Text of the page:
Being identified as “pro-science” is pretty cool, given that some people get the idea (from my kvetching about ethics) that I’m against science. (I’m against sloppy or dishonest methodology masquerading as science, but that doesn’t make me an enemy of science.) But that was about the only part of the widely distributed ID survey that gave me the warm fuzzies.
What bugs me the most about the survey is that it isn’t looking for actual information — or, if it is, it’s very badly designed — so much as it is looking to force a certain response from the targeted respondants. Really, we’re talking question design on par with Stephen Colbert’s standard interview closer: “George W. Bush: great president, or the greatest president?”
The survey basically holds up a (very narrow) definition of creationism, and asks the respondant to compare it to intelligent design — which is not defined at all on the survey. (Meanwhile, a definition is provided for evolution, although the survey doesn’t ask at all about points of similarity or difference between evolution and either of the other two positions.)
Why leave “intelligent design” undefined here? Is the point to find out how much “pro-science” folks know about the details of “intelligent design”? If “intelligent design” is left undefined here, does that mean that there is just a single, well-defined “intelligent design” position, and all of its adherents march in lockstep (not to say dogmatically)?
Most of the items ask what the position defined as “creationism” and what the (undefined) position described as “intelligent design” require — what commitments about Biblical creation account(s)*, age of the earth, etc., they logically entail. These items strike me as problematic for a couple of reasons. First off, scientists (and by extension, one might think, “pro-science” bloggers) are trained to be rather more careful than most about logical entailment. So, the targeted respondants could be expected to acknowledge differences in what two positions require even if, as a matter of fact, most of the people who actually hold these positions actually accept many of the same beliefs. In other words, they might recognize the possibility that someone could advocate ID without identifying the designer as the Christian God — even while holding that this possibility is so far only theoretical. In addition, there’s the difficulty in figuring out what is logically entailed by a position that has not been defined.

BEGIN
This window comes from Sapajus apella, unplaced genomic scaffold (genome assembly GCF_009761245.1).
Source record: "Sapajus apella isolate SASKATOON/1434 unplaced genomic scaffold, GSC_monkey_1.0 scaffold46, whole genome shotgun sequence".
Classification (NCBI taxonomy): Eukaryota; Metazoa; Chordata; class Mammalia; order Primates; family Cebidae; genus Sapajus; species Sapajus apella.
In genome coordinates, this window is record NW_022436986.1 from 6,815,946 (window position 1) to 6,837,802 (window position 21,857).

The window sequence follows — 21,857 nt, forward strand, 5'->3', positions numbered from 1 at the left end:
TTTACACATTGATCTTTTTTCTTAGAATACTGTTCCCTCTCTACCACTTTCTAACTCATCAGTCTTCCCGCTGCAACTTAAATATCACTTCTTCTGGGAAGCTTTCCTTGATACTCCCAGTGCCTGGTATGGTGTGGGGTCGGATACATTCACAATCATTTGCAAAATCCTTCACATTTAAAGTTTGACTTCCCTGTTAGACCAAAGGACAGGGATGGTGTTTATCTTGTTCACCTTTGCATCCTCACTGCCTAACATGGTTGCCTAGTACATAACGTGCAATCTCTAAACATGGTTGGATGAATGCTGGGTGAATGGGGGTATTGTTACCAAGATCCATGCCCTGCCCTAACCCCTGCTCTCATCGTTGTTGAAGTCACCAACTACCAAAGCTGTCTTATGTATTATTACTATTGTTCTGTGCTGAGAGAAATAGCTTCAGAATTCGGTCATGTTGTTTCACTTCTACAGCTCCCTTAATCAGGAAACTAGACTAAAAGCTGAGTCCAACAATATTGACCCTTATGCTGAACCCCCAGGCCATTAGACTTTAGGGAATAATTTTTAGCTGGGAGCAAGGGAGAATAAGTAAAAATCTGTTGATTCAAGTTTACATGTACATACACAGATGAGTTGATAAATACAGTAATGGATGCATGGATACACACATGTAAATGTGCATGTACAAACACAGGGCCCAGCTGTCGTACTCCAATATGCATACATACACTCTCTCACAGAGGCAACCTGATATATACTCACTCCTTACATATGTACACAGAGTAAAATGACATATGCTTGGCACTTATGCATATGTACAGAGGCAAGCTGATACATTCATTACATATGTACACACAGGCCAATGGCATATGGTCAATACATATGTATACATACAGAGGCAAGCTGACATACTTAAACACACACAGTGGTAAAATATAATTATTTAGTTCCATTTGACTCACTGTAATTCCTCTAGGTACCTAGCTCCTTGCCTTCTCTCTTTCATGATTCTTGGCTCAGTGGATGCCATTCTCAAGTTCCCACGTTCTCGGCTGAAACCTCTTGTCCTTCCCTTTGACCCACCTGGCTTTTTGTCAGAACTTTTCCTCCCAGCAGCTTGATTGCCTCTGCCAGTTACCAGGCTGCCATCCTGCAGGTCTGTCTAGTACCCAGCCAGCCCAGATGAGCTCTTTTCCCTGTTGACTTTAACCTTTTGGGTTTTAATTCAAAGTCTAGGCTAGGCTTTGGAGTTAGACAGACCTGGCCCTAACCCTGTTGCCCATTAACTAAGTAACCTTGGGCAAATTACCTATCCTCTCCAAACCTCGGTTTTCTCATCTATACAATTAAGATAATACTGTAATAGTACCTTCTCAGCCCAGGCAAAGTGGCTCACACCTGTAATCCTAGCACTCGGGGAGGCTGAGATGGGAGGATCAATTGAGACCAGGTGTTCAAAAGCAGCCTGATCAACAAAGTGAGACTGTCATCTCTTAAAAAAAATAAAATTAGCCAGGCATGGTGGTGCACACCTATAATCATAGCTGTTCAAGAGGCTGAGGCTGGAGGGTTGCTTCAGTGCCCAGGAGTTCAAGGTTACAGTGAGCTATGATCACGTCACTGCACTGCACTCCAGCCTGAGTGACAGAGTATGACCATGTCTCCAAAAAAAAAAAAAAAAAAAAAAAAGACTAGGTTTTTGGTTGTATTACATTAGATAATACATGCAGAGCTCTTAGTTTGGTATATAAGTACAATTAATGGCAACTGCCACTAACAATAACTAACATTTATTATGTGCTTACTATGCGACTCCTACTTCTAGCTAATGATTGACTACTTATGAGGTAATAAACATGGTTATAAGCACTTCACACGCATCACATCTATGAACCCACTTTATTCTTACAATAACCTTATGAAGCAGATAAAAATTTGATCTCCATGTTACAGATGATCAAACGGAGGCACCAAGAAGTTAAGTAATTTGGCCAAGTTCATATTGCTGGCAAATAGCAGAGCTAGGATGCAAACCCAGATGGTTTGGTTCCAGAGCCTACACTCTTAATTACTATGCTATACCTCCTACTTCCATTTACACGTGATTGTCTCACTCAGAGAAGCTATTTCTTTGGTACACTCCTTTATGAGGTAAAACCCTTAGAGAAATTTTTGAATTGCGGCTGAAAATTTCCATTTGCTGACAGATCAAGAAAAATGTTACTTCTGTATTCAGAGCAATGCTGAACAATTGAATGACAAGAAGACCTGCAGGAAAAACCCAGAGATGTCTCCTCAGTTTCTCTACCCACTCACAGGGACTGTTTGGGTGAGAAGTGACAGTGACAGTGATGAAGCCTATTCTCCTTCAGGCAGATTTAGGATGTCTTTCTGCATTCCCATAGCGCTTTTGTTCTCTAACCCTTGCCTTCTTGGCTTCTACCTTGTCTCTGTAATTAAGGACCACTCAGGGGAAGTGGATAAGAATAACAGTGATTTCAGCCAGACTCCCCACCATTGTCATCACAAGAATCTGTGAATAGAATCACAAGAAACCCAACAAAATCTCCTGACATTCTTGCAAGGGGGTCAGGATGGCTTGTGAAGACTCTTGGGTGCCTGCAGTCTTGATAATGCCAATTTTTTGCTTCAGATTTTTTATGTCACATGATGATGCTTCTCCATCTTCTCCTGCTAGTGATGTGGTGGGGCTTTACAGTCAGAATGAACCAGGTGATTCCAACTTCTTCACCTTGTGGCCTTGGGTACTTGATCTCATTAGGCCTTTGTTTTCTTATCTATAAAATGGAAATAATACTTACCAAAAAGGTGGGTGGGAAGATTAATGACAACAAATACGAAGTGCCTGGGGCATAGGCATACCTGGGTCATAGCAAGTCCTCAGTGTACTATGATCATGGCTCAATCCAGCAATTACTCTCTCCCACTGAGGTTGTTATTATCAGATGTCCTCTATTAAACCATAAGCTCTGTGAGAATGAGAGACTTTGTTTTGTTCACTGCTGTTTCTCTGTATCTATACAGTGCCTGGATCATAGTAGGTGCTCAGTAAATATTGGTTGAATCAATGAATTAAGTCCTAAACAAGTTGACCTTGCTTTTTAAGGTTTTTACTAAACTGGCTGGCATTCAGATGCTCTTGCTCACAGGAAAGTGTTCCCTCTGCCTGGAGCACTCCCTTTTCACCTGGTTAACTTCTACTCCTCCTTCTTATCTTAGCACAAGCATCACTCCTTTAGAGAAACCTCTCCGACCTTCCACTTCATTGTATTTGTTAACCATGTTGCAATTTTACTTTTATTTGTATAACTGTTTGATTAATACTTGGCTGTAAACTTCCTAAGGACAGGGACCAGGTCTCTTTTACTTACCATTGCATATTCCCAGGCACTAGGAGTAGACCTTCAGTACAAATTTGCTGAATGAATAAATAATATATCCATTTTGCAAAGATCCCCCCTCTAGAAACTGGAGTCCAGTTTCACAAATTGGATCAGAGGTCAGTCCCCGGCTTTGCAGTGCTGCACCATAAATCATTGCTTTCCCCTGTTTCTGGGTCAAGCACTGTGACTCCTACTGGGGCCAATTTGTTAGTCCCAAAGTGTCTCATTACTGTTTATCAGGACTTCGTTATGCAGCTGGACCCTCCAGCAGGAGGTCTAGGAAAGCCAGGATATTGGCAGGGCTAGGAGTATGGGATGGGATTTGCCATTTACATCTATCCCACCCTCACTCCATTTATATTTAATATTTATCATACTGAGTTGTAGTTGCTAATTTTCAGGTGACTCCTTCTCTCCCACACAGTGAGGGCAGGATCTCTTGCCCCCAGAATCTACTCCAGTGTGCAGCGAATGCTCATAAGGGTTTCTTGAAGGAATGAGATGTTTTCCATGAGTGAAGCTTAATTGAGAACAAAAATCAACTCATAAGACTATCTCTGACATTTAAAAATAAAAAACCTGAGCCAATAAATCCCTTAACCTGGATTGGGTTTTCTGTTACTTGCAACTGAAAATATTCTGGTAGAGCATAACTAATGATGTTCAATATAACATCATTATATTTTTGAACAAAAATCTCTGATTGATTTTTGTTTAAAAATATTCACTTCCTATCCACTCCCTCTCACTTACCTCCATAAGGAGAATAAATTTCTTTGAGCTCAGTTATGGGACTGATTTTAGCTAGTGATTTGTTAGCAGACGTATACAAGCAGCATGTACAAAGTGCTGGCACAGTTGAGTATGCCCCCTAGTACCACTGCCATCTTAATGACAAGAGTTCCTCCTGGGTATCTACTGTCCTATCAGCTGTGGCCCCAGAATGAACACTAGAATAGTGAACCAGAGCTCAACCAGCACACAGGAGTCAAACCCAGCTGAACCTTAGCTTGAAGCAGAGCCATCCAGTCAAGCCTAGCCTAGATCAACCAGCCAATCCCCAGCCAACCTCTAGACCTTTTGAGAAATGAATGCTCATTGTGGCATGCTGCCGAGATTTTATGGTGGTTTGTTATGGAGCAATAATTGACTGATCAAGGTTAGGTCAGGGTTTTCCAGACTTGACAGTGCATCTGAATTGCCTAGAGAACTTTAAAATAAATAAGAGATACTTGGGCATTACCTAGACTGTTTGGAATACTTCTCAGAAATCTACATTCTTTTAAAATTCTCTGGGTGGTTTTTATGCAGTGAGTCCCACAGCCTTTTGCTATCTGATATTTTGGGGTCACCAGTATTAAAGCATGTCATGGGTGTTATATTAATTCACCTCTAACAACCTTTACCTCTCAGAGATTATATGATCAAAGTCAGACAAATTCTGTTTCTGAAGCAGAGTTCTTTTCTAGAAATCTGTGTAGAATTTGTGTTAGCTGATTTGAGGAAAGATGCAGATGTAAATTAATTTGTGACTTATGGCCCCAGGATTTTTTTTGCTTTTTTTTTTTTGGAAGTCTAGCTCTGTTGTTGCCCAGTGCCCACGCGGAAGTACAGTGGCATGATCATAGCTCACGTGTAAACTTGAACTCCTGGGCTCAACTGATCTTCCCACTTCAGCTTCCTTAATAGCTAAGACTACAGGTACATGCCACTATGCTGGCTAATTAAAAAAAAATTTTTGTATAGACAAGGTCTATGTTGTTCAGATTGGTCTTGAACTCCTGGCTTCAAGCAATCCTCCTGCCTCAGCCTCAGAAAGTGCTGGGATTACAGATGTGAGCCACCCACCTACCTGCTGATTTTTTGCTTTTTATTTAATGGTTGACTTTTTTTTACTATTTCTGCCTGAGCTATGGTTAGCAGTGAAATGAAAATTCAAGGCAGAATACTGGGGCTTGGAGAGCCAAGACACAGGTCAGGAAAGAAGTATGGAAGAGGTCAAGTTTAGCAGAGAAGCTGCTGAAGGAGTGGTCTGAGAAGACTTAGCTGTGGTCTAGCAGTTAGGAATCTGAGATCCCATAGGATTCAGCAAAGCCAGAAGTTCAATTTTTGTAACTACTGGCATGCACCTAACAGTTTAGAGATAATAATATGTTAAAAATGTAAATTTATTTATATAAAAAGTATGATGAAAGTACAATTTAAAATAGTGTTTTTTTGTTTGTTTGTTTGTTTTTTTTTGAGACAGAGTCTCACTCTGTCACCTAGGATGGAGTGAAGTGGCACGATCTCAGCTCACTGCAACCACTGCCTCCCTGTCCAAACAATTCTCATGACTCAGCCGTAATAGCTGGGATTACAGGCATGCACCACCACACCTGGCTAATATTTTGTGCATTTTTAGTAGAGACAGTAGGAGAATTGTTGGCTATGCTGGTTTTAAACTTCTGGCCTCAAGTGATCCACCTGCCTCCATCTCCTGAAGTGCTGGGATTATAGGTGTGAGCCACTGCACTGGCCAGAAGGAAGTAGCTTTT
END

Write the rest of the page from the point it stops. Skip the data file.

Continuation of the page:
And of course, holding position X doesn’t require that all of one’s beliefs be logical consequences of position X. Scientists believe lots of things over and above what their theories commit them to. (Newton’s laws don’t tell you how many planets there are obeying them.) Probably it’s good if your beliefs don’t contradict each other, but that still gives you plenty of room to maneuver.
So, is the point to get the science camp to “admit” that creationism and ID are different? Is the point to show the science camp to be ignorant if they claim creationism and ID (not defined) are the same? Either way, there’s no good way, in the survey as constructed, to distinguish between what’s required by the two positions and what’s believed by the people who claim to hold either of these positions.
Is this survey being administered to supporters of ID or creationism? How do they respond to the questions about the “points of similarity” between the two positions? To my mind, that would be the more interesting pool of responses to examine.
*By my count, Genesis contains two distinct creation accounts. So, if we’re going to go all literal — which one?